EL: I can’t say the story is completely independent of him and he can’t say the illustrations are really independent of me. We really collaborated. I knew the Squickerwonkers were what I would call human but not human. Johnny came on board and he had this idea that they should be marionette puppets on this traveling wagon. And I gasped, “Oh my gosh that’s exactly it.”
P: Part of your intention with this book is to purposefully put something out there for children that is a little darker and creepier.
EL: I do think that there is beauty and value and meaning in having very uplifting, sweet, innocent stories for children. But I’m a great believer in balance and I think that everybody, children and adults alike, needs balance in their life. The good and the evil, the right and the wrong, the truth and the idealism. That’s important to me. I look around me and I see a lot of young people who are very entitled and who are very confused when life isn’t perfect. I think that often comes from some of the messaging we receive as children from our stories, but that’s really not life and especially not on the playground.
The Squickerwonkers is really a playground drama. How many times do mischievous little kids do something mean or unfair to a kid that’s just minding his own business or being perfectly kind? How does a child learn how to deal with those situations? How do they learn to deal with the side of life that maybe isn’t as pretty, but is very real and prevalent? And then very importantly for me: How does a child makes sense of “the devil within themselves?” Or when they do something and they know it’s wrong but for some reason can’t stop, how do they accept and love themselves with the good and the ugly? That’s important to teach children also. That nobody’s perfect. Mom and dad aren’t perfect. You’re not perfect.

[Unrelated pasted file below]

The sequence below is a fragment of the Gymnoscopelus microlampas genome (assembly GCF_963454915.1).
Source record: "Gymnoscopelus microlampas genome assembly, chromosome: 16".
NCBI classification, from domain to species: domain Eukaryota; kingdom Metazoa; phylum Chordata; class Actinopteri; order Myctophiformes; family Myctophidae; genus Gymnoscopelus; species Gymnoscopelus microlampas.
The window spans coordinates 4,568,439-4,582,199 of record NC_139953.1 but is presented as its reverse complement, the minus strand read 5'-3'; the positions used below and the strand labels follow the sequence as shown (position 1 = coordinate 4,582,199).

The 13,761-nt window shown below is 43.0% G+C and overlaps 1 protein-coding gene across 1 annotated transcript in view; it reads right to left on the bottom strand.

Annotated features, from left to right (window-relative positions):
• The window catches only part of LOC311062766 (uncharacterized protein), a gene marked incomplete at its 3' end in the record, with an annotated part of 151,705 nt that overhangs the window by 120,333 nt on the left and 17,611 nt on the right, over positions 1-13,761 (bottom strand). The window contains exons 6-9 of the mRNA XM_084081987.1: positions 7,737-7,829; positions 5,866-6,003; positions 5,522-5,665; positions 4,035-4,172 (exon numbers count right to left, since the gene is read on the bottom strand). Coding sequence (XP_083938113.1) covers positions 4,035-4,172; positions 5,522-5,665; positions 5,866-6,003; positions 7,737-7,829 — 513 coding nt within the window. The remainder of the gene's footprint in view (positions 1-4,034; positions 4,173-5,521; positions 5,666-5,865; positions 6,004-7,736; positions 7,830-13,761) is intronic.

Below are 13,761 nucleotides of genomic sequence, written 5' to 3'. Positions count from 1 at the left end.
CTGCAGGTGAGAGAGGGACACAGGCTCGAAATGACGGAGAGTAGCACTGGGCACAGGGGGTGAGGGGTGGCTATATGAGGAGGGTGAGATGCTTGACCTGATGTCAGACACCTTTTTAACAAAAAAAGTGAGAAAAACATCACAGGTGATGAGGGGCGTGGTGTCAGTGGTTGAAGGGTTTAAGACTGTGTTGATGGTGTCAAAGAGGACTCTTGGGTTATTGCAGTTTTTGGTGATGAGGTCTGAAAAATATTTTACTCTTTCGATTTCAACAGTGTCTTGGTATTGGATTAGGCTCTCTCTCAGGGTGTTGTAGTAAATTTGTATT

P: You’ve said previously that acting is your day job and you said earlier that writing was your dream. Is this a transition period for your career?
EL: I’ve always been an opportunist. Lost and starting acting…that was really just opportunism. I didn’t want to be an actress, but I saw this opportunity. I think I will always live to a certain degree that way. I will probably always take an acting job if it comes about in a way that feels like it was meant to be or if it’s a great idea, but really my focus is to transition to writing. It’s truly a dream come true for me.
P: How does being a mom affect how you pick your projects? Were you drawn to write a children’s book because you have a child?
EL: I started writing The Squickerwonkers immediately after he was born, so maybe? Nowhere inside of me was I consciously writing for my children. I can say that is one of the reasons why I took the first film job I did after Lost—Real Steel with Hugh Jackman. I remember distinctly thinking “You know, I’m gonna have kids one day—and hopefully one day soon—and this is a movie I would really love my children to watch.” It’s the kind of entertainment and the kind of film that I believe instills beautiful, incredible values in kids—to stand up against adversity, that if you’re the underdog you can make it in the world. What’s interesting is I’ve sort of continued on in that thread. The Hobbit is great family entertainment. Ant-Man will be great family entertainment.The Squickerwonkers is for the whole family. I think that’s the kid in me coming out. I never really grew up.